No, it’s not about the NFL playoffs. It’s about the one other, non-flu pathogen infecting college campuses across the nation: sexual assault. Since the beginning of the school year, sexual assaults on campus have received ample attention, particularly at places like Columbia University and the University of Virginia. Emma Sulkowicz, a senior at Columbia (colloquially known as “mattress girl”), has served as the face for these issues through her performance piece Carry That Weight.

This has been a complicated time for me as a spectator, given that I have known Emma since kindergarten. Emma was, in my experience, hardly a shy or dainty girl. During the day, she was smart beyond belief, funny and easy to talk to. At night, Emma was just as bravely forward with some of my friends as she was with the telling of her story to the country. She was never a pushover. So, in the midst of all of her publicity (largely in September), I never doubted she was telling the truth. But I did wonder one thing: how could this happen to her, of all people?

Confusion seems to be a hallmark of many sexual assault cases. Confusion is present before, during and after the act. Confusion seems to be a consequence of an initial incongruence between the two sides that led to what could even be interpreted as non-consensual sex. In my experience, consensual sex is tremendously unconfusing — there aren’t really that many confounding factors when you are taking each other’s clothes off. So the very concept of rape resonates with confusion, typically about far more than “what happened in the room.”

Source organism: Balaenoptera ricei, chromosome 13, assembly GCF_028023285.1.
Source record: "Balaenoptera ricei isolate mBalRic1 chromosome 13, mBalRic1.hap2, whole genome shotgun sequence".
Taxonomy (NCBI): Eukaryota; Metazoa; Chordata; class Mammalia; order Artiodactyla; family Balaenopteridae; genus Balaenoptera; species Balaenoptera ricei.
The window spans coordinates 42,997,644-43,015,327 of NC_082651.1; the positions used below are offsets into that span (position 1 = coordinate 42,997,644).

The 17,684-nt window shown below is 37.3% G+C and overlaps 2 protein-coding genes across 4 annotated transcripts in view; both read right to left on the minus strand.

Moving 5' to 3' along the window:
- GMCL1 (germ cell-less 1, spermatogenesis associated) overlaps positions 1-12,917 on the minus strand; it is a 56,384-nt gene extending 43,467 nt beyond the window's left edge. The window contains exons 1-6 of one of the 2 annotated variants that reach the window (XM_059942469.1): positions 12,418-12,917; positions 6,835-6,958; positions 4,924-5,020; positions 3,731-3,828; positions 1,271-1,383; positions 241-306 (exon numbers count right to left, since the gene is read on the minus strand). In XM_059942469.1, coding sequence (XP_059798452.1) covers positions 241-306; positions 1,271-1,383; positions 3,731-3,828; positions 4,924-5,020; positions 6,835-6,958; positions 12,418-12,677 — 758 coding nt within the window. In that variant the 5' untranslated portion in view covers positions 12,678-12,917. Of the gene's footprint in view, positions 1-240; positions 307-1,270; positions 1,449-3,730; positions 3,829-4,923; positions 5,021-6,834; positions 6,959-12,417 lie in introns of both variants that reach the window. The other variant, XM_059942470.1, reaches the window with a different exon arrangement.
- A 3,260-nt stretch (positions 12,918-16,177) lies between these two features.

In the effort to alleviate some of this confusion, scientists have conducted studies to try to analyze sexual assault with probabilities and quantifications. For example, 19 percent of female students in college experienced completed or attempted sexual assault during their time on campus. Similarly, female students who experienced sexual assault prior to college were eight times more likely to experience it again during college. Furthermore, female students who have “reported getting drunk since entering college” are 1.7 times more likely to be the victims of sexual assault, with fraternity men being the most likely perpetrators.

But what do these numbers really mean, or rather, what are we to make of them? Don’t spend time drinking at fraternities? Don’t go to college in the first place?

These are coarse interpretations of an extraordinarily sensitive question. Sexual assault is not a “disease” itself; it cannot be vanquished with comparative effectiveness studies and rehabilitation regimens. It is, rather, a symptom of a much larger malignancy.

On Tuesday morning, The New York Times sought to address this broader malignancy in an article titled “Sorority Anti-Rape Idea: Drinking on Own Turf.” Amidst a comprehensive profiling of recent sexual assault cases, the author, Alan Schwarz, explores a suggestion to have drinking occur in the sorority houses themselves. Female students interviewed detailed the role of a “home-court advantage” at Greek parties, the importance of “ownership of the social scene,” analogizing host fraternities to “hunting grounds.” Thus, the suggestion to have sororities host parties.